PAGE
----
A struggling manufacturer named Tennessee Instrumental is desperate to get into the calculator business. Problem is, they don't have any software engineers on payroll, and the deadline is coming up fast.

It's your job to help TI configure a basic calculus-ready calculator that can simplify expressions input as strings, and as a bonus (since they're on such a tight schedule), they don't care what language you use to get there! They do, however, care about how much space you take up. Not very good with hardware, it seems. Keep it brief, fewest bytes gets you hired.


Create a function which can simplify a basic calculus expression

Your calculator must be able to perform the following operations:

  • + Addition
  • - Subtraction and Negation
  • * Multiplication
  • / Division
  • ^ Exponentiation
  • () Parenthetical Reduction
  • ()' Derivation (first order)

Your calculator must also be able to use x as a placeholder variable. Do not solve for x. That will come in time.


Input is a string containing the plaintext version of the expression you're looking to simplify. The only valid input characters are 0-9, x, +, -, *, /, ^, (), ', and . Some examples of valid inputs are listed below:

"5 + 8"
"(5x + 3)(4x + 2)"
"4x - 9x + 15"
"24x / 6"
"5x^2 + 14x - 3"  // Use ^ for exponentiation
"(20x^2)'"        // Use ()' for derivation


Output is a string containing the plaintext version of the expression after simplification.

The only acceptable operators left over are +, -, /, and ^. Multiples of variables should be indicated as 2x, -5x, etc. Fractions should be reduced as far as possible, and parentheses and derivations must be completely eliminated, with the exception of cases such as ln(x) which syntactically cannot be made to make sense without them.

The input examples from above should output as follows:

"1"                => "1"
"5 + 8"            => "13"
"(5x + 3)(4x + 2)" => "20x^2 + 22x + 6"
"4x - 9x + 15"     => "-5x + 15"
"24x / 6"          => "4x"
"5x^2 + 14x - 3"   => "5x^2 + 14x - 3"
"(20x^2)'"         => "40x"

Last but not least, if a derivation function exists in your language, you may not use it. Derivations must be done as manually as possible. Whitespace around the basic four operators and lack of whitespace around ^ and within () is preferred.

  • \$\begingroup\$ What about if my language has a built-in symbolic calculator? Also, 1x/2 or 1/2x or 0.5x or x/2? \$\endgroup\$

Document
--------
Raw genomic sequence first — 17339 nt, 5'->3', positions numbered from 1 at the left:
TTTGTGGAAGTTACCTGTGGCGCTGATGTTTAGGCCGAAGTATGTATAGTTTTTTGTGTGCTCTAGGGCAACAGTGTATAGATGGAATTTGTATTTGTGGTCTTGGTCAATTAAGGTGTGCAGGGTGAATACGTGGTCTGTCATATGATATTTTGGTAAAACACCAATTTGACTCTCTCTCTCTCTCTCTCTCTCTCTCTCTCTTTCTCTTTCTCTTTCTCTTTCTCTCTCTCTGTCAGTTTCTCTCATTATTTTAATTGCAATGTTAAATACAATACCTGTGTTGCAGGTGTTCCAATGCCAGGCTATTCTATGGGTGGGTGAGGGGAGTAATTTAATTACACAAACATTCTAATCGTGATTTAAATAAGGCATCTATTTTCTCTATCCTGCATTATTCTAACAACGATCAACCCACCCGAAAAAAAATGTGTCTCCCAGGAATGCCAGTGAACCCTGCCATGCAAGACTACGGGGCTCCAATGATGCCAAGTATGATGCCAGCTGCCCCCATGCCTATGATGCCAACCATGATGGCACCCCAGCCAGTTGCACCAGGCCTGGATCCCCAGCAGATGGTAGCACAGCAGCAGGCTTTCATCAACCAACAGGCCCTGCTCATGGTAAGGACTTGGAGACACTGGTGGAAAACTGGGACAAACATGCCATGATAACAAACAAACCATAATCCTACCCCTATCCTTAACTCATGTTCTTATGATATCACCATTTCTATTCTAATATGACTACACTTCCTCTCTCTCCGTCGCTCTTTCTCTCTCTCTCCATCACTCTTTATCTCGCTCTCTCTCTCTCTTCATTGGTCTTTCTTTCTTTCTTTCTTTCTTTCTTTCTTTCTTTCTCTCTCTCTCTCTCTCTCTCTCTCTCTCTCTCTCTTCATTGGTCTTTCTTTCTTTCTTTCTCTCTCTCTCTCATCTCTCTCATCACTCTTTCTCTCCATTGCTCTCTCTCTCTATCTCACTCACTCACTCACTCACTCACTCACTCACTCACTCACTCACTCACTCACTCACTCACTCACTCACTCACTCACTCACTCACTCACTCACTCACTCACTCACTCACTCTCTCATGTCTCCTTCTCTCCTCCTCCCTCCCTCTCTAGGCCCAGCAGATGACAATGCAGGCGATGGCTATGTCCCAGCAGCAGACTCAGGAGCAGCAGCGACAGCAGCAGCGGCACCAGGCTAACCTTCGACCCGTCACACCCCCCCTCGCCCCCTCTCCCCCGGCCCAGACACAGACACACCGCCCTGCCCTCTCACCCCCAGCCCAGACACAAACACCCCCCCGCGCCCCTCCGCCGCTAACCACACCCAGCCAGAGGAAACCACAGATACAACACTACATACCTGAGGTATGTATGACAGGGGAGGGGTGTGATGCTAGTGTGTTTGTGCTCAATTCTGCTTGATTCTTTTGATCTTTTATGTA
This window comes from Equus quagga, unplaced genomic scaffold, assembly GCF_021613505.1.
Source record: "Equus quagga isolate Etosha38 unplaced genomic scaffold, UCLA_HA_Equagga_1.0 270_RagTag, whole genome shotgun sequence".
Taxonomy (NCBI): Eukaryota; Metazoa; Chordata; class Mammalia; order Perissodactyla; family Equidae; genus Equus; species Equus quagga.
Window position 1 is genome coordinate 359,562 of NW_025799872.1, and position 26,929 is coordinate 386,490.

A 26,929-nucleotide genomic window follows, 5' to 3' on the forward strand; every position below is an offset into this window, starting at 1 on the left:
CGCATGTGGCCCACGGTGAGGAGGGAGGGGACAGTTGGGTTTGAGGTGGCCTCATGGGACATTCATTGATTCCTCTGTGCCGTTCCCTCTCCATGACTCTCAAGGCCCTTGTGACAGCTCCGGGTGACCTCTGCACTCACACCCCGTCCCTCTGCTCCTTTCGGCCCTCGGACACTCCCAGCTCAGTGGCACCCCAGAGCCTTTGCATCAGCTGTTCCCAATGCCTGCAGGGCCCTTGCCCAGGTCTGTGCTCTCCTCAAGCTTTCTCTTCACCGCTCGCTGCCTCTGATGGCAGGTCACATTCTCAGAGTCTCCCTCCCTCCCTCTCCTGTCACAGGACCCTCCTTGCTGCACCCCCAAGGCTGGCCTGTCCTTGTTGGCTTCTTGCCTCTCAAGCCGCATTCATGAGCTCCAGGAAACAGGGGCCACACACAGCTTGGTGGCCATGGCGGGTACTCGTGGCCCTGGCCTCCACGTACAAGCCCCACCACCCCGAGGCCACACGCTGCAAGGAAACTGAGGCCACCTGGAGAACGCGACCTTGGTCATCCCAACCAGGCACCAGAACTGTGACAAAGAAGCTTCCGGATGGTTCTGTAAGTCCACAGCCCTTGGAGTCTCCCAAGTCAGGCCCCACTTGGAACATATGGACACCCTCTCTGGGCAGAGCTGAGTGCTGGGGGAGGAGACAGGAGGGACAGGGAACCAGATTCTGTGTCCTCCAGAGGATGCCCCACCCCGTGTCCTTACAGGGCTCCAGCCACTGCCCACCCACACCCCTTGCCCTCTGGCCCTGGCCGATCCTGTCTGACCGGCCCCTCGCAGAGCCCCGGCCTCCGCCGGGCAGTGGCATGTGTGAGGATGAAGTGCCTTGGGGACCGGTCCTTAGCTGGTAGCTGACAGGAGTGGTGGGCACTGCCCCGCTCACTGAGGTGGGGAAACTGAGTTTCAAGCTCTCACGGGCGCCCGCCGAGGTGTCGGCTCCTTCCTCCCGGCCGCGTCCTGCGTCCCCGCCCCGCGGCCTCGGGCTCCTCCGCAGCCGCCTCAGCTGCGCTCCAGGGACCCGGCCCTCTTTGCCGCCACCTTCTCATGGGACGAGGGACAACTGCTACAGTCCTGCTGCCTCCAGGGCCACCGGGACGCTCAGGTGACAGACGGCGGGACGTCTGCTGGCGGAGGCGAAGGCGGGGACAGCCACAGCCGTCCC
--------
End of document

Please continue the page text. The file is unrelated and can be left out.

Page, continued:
– lynn
    Commented Feb 25, 2016 at 15:30
  • \$\begingroup\$ When you say we're not allowed to use a built-in symbolic differentiator, are we allowed to use built-in functions for everything else? \$\endgroup\$
    – A Simmons
    Commented Feb 25, 2016 at 15:31
  • \$\begingroup\$ @ASimmons I'd say the rest is probably acceptable - what did you have in mind? \$\endgroup\$
    – ricdesi
    Commented Feb 25, 2016 at 15:33
  • \$\begingroup\$ @Lynn x/2 is the preferred answer, 1/2x is a different value altogether (1/(2x) reduced). \$\endgroup\$
    – ricdesi
    Commented Feb 25, 2016 at 15:35
  • 1
    \$\begingroup\$ For clarification: I voted to close as too broad, despite what the banner says. \$\endgroup\$
    – user45941
    Commented Feb 25, 2016 at 21:47

1 Answer 1


Mathematica, 159 Bytes

ToString@Expand@ToExpression[StringReplace[#,"("~~a__~~")'"->"d["~~ a ~~"]"]<>"//.{d[a_ x^n->a n x^(n-1),d[x]->1,d[a__]/;a~FreeQ~x->0,d[a__+b__]->d[a]+d[b]}"]&

NOTE: While this works on all the examples it won't currently work on all sensible differentiable input because it doesn't balance brackets when looking for derivatives. I'll change this once I've had the time to think of a sufficiently concise way of doing it. I'm sure there's some other stuff that goes wrong too, so please let me know if you spot something! There are a few bytes that are easily golfed off too, I'll get to those..


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